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Innovation in global health has been a driver in progress to date and will continue to be critical in efforts to end the epidemics of AIDS, tuberculosis and malaria. In particular, new approaches to diagnostics, treatment, and prevention efforts must be developed and implemented.

As the largest global health financier, the Global Fund is uniquely positioned to serve as an incubator for such breakthroughs, ranging from new technologies that can more quickly and accurately diagnose a child with malaria to more efficient delivery systems that ensure supplies are available for those most in need. As it has evolved, the Global Fund operates on the premise that innovation comes in many forms. Its public-private partnership model nurtures creative and practical solutions to complex challenges, to be brought to scale in a fashion that seeks maximum impact for each dollar.

Innovation in Technology – eMpower and the Pharmacy Dispensing Unit

The eMpower mobile app was developed as part of a collaboration among the Global Fund, IBM, and anti-HIV organizations to assist community outreach workers. By replacing paper reports with the app, the Global Fund has been able to speed up patient reporting for more than 1 million people in treatment and prevention programs. Additionally, the app uses images to help patients with limited literacy and includes multiple language settings to accommodate local dialects, which help to improve overall patient reporting and data quality. Due to the early success of the app, IBM and the Global Fund are looking to identify other uses for it in the future.

Through its funding of South Africa’s Right to Care project, the Global Fund has supported the development of the Pharmacy Dispensing Unit — a machine providing antiretroviral drugs to people with HIV. A pilot effort is currently underway to install units in rural and densely populated parts of South Africa that are far from a doctor or clinic. Through smartcard IDs, patients will be able to withdraw three months of medication, and connect via webcam to an on-call pharmacist as needed. The machine could be a gamechanger in HIV/AIDS treatment by easing obstacles to care such as distance from clinics and travel time.

Innovation in Procurement – wambo.org

For global health institutions that provide lifesaving commodities, such as the Global Fund and in-country partners, market conditions often present challenges to the procurement of such medicines and other supplies. Obstacles can include limited transparency and visibility, time-consuming manual processes, and difficulties in achieving economies of scale at the same time as importantly fostering greater country ownership.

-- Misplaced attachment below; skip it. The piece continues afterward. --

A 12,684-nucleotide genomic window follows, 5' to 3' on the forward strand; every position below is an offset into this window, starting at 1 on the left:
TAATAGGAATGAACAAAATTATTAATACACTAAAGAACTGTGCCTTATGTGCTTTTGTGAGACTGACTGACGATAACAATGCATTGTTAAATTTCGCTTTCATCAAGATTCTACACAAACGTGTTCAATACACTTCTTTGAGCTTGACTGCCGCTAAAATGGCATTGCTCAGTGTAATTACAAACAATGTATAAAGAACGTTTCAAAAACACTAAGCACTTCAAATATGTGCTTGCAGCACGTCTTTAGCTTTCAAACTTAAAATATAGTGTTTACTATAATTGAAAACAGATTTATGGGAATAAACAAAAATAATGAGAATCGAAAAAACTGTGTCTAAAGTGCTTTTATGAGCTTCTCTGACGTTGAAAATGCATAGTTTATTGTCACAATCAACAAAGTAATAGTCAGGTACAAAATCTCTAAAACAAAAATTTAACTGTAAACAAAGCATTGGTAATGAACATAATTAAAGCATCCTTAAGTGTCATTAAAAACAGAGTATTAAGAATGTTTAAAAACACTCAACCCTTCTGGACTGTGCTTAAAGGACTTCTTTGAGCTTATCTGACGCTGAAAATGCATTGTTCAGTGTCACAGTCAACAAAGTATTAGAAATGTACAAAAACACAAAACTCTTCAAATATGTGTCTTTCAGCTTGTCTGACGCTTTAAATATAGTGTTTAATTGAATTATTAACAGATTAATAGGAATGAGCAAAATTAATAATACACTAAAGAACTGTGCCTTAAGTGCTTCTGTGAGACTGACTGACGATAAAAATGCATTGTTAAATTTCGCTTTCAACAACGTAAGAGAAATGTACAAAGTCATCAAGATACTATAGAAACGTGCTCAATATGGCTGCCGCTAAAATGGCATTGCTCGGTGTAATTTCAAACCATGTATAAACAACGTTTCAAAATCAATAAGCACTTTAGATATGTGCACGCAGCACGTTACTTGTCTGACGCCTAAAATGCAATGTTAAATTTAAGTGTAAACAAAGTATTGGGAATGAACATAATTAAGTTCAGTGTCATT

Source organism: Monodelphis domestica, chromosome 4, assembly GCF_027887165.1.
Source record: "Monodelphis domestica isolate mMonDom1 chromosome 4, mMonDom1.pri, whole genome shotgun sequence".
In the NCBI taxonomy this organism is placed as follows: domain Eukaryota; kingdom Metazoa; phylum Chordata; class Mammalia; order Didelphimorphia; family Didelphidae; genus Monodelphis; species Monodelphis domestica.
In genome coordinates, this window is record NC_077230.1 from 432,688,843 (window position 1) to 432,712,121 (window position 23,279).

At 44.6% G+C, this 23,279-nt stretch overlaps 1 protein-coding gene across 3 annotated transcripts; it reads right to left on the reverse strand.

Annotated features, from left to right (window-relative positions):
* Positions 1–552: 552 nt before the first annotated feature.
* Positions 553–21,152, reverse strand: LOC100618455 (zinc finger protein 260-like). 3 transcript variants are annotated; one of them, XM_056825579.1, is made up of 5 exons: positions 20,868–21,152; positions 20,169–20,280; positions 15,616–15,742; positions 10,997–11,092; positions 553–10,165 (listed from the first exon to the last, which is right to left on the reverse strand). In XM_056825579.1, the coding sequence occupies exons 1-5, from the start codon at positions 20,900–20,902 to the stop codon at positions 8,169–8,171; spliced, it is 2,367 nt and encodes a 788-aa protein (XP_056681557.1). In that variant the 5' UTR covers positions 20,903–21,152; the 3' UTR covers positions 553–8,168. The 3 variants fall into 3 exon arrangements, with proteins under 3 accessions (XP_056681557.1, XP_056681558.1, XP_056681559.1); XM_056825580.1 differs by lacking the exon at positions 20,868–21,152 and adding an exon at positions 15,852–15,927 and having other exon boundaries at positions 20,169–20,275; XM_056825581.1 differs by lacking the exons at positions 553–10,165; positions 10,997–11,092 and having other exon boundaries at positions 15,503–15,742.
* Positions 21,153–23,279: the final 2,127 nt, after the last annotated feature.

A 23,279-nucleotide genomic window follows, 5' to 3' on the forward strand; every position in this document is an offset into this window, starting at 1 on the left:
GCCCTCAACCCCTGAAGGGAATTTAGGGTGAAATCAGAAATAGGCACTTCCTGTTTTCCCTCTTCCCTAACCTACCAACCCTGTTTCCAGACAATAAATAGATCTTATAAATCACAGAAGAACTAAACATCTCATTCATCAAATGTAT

Wambo.org, an online purchasing platform, leverages the Global Fund’s Pooled Procurement Mechanism (PPM) to strengthen programs and health systems that serve the people and communities most in need. It has been designed to increase the Global Fund’s impact and value for money. It streamlines procurement operations, optimizes costs, and supports countries that are transitioning out of Global Fund financing by facilitating continued access to affordable prices for commodities to treat and prevent HIV/AIDS, tuberculosis and malaria. The system drastically reduces this wait time by giving Global Fund Principal Recipients (PRs) instantaneous access to comparisons on price, lead time to acquisition, and quantity across suppliers.

As of May 2017, 74 PRs from 52 countries have registered on the platform and have placed more than 100 orders, totaling a value greater than $385 million. Additional countries and partners have signaled significant interest in procuring through wambo.org, and the platform has been projected to produce a savings of $250 million by 2020, money that can be re-invested in the fight to end the three epidemics.

Innovation in Delivery – Project Last Mile

Essential health supplies do not always reach those who need them the most. To tackle this challenge, the Global Fund is partnering with Coca-Cola, USAID, and the Bill & Melinda Gates Foundation on Project Last Mile. This project leverages Coca-Cola’s logistics, supply chain, distribution and marketing expertise to help African governments connect the dots to surmount logistical challenges. After all, if people can easily access a bottle of Coke, shouldn’t they be able to access lifesaving medicines as well?

This program has had significant impact. In Tanzania, Project Last Mile has supported the expansion of the country’s distribution system from 150 warehouse drop-off points to more than 5,500 health facilities as of April 2017. Now, approximately 20 million people — more than a third of the population of Tanzania — have access to those facilities. This public-private partnership shows just how many lives can be changed for the better with increased access to medicines.

The Global Fund well positioned to spur innovation, break through lingering obstacles and address arising needs. The ambitious but reachable goal of defeating three epidemics that prevent millions from thriving depends on it.